Take Five: “The role of women in building international peace is increasing, but needs more of us to step up”


Author: Xinyue Gu

Inayatun Nurhasanah is under deployment to the UN peacekeeping mission in the Central African Republic for one year. Photo: Inayatun Nurhasanah
Inayatun Nurhasanah is under deployment to the UN peacekeeping mission in the Central African Republic for one year. Photo: Inayatun Nurhasanah

Inayatun Nurhasanah (Ina) started her one-year deployment at the United Nations Multidimensional Integrated Stabilization Mission in the Central African Republic (MINUSCA) in September 2020. Before joining the UN peacekeeping mission, she was the Head of the Women and Children Protection Unit at Pontianak Police Office. After serving 23 years as a national police officer in her hometown of Pontianak in West Kalimantan, Indonesia, Ina is now the focal point of sexual abuse and exploitation as well as administration officer at the Formed Police Unit Indonesian contingent at MINUSCA.

How did you prepare to become a UN peacekeeper in the Central African Republic?

In 2019, I was selected for the deployment to the Central African Republic after a competitive selection process consisting of several tests on computer skills, English, shooting, physical strength, driving, field competency, and psychology. Before the deployment, we went through a seven-month intensive pre-deployment training, including not only French language and administration [the focus area of my duty at MINUSCA], but also tactical and physical training on close combat and shooting.

How are you and other women peacekeepers from Indonesia contributing to maintaining peace and security?

Apart from performing daily duties including conducting daily patrols, providing operational support, and protecting civilians under MUNISCA’s mandate, I am also the focal point of sexual exploitation and abuse (SEA) in my contingent. Together with the liaison officer, we deliver training to ensure that all personnel understands the reporting mechanism as well as the consequences of breaching the UN standards of conduct on SEA.

In my contingent, 16 out of 140 personnel are women peacekeepers from different regional police units in Indonesia. I feel proud to serve under the UN flag with more than 150 Indonesian women. Following the role model of the first Indonesian woman peacekeeper Lt. Colonel Pengasihan Gaut, together we are contributing to international peace and security.

Are there any specific challenges faced by women peacekeepers?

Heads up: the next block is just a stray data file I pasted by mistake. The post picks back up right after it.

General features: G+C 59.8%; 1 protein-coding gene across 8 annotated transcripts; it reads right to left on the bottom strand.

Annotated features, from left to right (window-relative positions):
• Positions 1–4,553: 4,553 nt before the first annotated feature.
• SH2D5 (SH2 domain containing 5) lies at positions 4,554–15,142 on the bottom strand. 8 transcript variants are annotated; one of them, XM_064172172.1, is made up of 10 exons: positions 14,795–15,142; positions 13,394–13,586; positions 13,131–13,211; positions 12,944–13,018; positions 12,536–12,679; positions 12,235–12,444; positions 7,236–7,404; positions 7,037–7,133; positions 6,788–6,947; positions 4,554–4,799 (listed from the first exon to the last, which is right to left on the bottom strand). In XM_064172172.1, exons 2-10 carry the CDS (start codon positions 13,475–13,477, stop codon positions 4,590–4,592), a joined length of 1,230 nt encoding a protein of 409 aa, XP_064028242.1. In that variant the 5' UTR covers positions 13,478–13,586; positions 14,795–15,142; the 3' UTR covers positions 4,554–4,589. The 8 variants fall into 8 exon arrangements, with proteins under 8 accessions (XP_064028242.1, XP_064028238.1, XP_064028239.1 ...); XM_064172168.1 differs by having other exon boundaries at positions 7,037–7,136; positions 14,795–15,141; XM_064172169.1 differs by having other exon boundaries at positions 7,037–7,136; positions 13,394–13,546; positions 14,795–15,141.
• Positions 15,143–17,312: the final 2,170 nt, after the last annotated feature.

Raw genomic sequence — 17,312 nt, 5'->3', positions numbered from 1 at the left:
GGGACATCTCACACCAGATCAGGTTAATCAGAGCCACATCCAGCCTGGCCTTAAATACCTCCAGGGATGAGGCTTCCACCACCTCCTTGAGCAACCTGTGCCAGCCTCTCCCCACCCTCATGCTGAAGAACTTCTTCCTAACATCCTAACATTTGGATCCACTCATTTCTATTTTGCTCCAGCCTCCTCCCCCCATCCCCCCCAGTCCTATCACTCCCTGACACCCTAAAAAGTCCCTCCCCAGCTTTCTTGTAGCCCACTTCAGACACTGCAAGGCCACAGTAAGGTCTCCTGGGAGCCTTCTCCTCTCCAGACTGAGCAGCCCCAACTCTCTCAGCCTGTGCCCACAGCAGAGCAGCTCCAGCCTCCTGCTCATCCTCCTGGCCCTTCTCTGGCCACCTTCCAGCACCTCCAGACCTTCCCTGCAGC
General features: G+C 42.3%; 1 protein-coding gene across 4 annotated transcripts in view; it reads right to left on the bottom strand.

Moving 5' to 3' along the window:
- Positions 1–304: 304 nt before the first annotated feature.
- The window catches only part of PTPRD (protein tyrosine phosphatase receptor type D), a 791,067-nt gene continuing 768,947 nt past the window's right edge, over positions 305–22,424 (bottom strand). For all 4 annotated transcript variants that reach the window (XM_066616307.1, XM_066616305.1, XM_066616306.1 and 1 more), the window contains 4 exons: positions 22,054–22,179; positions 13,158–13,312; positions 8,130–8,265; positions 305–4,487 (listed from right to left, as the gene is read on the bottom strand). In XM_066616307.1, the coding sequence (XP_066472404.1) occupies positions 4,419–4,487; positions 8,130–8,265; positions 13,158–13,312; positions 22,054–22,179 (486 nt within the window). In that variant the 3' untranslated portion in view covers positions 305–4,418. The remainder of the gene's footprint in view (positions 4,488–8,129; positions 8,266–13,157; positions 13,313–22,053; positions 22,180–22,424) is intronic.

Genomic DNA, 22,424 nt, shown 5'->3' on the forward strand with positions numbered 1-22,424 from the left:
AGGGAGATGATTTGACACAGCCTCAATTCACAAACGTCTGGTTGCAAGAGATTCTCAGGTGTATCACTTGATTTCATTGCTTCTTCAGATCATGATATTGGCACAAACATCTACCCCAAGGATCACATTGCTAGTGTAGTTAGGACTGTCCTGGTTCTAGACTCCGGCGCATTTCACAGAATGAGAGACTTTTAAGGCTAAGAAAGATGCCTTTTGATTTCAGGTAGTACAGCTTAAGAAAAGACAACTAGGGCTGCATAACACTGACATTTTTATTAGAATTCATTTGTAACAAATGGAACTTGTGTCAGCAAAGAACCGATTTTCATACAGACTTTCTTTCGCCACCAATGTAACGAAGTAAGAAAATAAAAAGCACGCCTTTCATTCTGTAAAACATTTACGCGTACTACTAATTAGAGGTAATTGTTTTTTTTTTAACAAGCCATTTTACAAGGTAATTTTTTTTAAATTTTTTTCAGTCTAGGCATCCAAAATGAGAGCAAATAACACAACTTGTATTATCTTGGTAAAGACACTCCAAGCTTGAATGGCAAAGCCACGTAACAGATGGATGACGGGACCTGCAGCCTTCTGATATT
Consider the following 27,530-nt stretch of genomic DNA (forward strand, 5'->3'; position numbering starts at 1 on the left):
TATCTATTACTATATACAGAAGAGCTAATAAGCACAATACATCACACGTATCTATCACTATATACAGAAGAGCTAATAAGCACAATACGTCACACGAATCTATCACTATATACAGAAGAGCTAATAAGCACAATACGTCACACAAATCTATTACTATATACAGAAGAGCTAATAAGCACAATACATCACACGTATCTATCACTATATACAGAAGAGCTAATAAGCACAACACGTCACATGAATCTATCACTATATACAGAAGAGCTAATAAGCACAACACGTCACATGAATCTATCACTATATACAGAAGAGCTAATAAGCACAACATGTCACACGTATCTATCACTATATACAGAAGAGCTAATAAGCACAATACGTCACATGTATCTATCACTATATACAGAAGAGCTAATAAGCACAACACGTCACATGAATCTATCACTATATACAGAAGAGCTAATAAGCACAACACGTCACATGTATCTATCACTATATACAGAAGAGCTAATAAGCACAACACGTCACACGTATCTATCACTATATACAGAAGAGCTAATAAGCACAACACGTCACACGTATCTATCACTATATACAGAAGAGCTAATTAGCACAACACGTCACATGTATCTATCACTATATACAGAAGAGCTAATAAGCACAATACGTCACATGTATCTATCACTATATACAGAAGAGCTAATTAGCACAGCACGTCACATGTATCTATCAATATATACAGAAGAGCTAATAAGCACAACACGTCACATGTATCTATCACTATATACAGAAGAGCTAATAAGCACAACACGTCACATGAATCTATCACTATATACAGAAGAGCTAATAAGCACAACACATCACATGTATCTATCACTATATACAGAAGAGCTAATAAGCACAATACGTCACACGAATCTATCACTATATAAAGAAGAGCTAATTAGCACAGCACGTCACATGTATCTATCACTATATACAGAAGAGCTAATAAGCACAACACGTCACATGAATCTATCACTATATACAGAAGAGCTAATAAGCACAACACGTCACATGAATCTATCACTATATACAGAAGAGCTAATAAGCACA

Women tend to feel small about themselves, but we are just as capable of performing duties and maintaining peace as men. At my unit, policewomen and policemen carry out the same range of activities and duties. We as women must draw from inner strengths to help us overcome any hinderance to achieve our goals and reach our full potential.

Getting permission and support from our families is another challenge. I first learned about the deployment call for Indonesian policewomen to join the Formed Police Unit with UN peacekeeping mission in 2013, but I did not apply. My daughter was too young at that time, and it would be impossible for me to stay so far from my family for one year. She turned 18 in 2019 and I applied for the deployment with solid support from my family to become a UN peacekeeper.

As a woman peacekeeper, what is the potential role that you can play in sustaining peace in local communities?

Women can play a vital role in peacekeeping missions, especially in communicating and building trust with local communities. In conflict-affected areas, women and children suffer first and most from any violence. Women peacekeepers can support vulnerable groups better since we are perceived to be more approachable and understand better their feelings, needs, and wants. To handle cases where survivors have been through traumatic experiences, nothing is more important than creating trust and a safe and comfortable environment for them to open up.

The theme of this year’s International Day of UN Peacekeepers is “The road to a lasting peace: Leveraging the power of youth for peace and security”. Do you have any advice for women peacekeepers of the next generation?

Before deployment, you need to get both physically and mentally prepared. Serving in a country thousands of miles away from Indonesia is rewarding but challenging at the same time – there will be language barriers, cultural differences, instability, and conflicts.

I also encourage young women to gain as much new experience as they can. This year, I am turning 45, and I am still keen to get new experience in life. For young women peacekeepers, they have sufficient time to explore possibilities and reach their full potential. It is my sincere hope to witness more women and girls from the next generation in Indonesia join UN peacekeeping missions. The role of women in building international peace is increasing, but needs more of us to step up.